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HBO tops Emmy nominations with 'Big Love,' movies and miniseries

The polygamous family tale is up for best drama, while 'Grey Gardens,' 'Into the Storm,' 'Taking Chance' and 'Generation Kill' get noticed too.

July 17, 2009|Matea Gold

NEW YORK — HBO recaptured its Emmy preeminence Thursday, racking up the most nominations of any television network for the ninth year in a row as the polygamous family saga "Big Love" broke into the best drama category for the first time.

But it was the premium cable channel's movies and miniseries that really delivered. "Grey Gardens," the tale of Jacqueline Kennedy's reclusive aunt and cousin, garnered 17 nominations, including nods for stars Drew Barrymore and Jessica Lange. "Into the Storm," the story of Winston Churchill's leadership during World War II, nabbed 14 nominations, while "Taking Chance," about a Marine who escorts home the body of a young lance corporal, scored 10 nods. The gritty Iraq war miniseries "Generation Kill" garnered 11 nominations.

In all, HBO claimed 99 nominations, its third highest tally in nine years. NBC placed second this year, with 67.

"It's a wonderful acknowledgment of an enormous amount of talent that comes to work with us in all dimensions and categories, and the salute is to them, because we're as good as who comes in the door," said Richard Plepler, HBO's co-president.

Still, amid Thursday's recognition were signs of the challenges the cable network continues to face in reclaiming the lock it once had on cutting-edge dramas. Its new hit, the gothic vampire soap "True Blood," did not receive any major nominations.

And for the second year, the critically acclaimed "In Treatment" failed to garner a nomination for best dramatic series. (Star Gabriel Byrne did receive his second nod for best actor, joined this year by supporting actresses Hope Davis and Dianne Wiest.)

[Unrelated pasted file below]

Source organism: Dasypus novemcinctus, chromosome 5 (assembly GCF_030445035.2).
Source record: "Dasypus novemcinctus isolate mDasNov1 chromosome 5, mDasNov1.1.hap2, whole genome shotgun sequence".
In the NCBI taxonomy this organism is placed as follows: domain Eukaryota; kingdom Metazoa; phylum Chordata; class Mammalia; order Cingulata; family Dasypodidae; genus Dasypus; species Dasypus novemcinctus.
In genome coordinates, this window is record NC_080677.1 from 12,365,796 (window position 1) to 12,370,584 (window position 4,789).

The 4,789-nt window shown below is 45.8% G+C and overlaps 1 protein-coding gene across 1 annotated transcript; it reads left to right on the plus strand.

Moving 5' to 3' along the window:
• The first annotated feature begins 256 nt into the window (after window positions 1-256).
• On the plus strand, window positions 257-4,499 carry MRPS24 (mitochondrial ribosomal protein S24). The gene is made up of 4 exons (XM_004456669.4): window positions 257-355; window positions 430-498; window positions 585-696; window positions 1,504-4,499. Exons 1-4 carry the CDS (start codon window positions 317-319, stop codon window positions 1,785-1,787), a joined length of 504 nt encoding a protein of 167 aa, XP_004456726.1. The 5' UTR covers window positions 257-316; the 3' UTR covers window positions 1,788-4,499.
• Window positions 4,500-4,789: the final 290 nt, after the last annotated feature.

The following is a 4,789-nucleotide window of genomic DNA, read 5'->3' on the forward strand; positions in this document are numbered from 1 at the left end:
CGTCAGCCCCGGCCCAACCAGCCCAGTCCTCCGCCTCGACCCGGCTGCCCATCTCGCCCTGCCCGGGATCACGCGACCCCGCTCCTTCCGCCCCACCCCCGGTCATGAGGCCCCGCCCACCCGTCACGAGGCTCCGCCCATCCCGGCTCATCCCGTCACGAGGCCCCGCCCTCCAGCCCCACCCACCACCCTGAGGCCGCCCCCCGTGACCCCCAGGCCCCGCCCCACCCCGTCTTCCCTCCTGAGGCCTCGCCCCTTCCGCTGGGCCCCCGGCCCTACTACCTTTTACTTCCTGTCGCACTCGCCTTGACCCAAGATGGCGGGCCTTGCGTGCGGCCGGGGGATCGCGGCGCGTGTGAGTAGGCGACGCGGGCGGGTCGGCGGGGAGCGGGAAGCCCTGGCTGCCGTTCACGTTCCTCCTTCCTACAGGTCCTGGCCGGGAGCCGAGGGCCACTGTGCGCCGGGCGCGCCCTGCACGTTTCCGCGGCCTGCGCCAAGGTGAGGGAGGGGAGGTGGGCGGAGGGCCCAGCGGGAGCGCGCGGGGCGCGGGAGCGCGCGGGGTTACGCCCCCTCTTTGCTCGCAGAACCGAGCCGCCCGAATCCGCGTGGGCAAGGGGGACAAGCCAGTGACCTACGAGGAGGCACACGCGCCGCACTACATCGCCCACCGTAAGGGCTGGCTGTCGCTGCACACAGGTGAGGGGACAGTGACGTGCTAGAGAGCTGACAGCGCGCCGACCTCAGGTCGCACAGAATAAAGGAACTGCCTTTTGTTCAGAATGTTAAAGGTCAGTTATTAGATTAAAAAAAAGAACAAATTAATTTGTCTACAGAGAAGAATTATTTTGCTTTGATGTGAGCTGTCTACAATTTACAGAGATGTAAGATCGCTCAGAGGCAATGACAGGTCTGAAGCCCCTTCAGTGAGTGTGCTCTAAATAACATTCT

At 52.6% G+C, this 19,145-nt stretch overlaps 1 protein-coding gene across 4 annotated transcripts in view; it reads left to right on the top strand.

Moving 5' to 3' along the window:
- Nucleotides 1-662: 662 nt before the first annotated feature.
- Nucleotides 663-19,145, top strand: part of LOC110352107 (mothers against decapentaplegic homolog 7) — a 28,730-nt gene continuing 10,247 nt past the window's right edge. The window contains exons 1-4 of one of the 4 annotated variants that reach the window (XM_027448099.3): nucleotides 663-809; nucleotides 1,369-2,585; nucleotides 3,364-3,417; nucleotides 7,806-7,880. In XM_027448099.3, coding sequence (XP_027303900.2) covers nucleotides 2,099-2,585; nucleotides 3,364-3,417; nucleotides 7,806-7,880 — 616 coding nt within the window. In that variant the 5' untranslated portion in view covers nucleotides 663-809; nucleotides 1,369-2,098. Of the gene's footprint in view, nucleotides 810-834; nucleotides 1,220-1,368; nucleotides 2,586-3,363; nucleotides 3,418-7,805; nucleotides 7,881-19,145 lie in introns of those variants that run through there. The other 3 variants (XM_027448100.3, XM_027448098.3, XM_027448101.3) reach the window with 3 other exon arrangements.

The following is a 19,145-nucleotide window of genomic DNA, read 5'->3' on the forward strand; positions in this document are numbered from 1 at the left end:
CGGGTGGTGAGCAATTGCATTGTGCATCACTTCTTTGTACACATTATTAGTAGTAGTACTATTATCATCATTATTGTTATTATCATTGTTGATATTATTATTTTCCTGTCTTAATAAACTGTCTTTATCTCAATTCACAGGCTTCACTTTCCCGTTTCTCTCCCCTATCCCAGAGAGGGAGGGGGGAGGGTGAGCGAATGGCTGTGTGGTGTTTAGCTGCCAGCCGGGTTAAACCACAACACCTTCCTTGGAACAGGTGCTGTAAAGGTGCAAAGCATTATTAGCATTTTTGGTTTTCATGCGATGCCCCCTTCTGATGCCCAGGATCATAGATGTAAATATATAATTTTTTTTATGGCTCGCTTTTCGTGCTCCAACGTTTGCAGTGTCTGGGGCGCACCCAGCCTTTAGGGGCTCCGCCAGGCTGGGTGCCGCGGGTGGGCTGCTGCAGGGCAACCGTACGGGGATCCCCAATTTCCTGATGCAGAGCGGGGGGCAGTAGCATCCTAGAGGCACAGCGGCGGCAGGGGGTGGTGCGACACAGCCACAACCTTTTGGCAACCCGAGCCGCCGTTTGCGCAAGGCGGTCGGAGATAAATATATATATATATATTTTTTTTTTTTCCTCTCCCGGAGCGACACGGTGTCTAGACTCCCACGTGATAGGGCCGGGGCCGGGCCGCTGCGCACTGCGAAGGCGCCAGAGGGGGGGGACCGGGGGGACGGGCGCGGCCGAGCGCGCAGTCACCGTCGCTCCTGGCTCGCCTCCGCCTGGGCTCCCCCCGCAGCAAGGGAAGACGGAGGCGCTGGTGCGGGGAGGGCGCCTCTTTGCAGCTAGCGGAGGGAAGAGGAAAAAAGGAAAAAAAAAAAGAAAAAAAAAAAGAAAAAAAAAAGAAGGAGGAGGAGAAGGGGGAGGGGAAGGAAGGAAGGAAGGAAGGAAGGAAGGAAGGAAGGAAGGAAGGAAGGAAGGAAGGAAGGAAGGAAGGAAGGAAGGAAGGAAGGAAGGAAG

"The drama category is a really competitive, hard category," said Michael Lombardo, president of HBO's programming group. "All of the networks have spent a lot of time and energy on it."

One bright spot was "Big Love," which in its third season finally scored a best dramatic series nomination.

"We had gotten to the point that we just didn't want to expect it anymore," said Will Scheffer, co-creator of the show with Mark V. Olsen. "It's been so disappointing in the past. I can't believe in such a tough category this year we finally got the recognition I think we deserved."

Comedy also did well for HBO. "Entourage" was nominated for best comedy series for the third year in a row, joined by "Flight of the Conchords," about a quirky New Zealand folk duo.

But it was "Grey Gardens," the film about the isolated world of "Big Edie" and "Little Edie" Bouvier Beale, that raked in the most accolades.

"In retrospect, it may seem like a slam dunk, but believe me, when you're trying to sell a movie about two ladies stuck in a house, it doesn't sound terribly commercial," said writer-director Michael Sucsy, who spent six years on the film.

Lange credited HBO for picking up the project, which originally was conceived of as a potential theatrical release.

"We would never have been able to do it as a feature film the way we were able to do it for HBO," she said. "I just think they're willing to take chances on things that other people aren't. They see the merit that is somehow beyond commercial."


Times staff writer Denise Martin contributed to this report.

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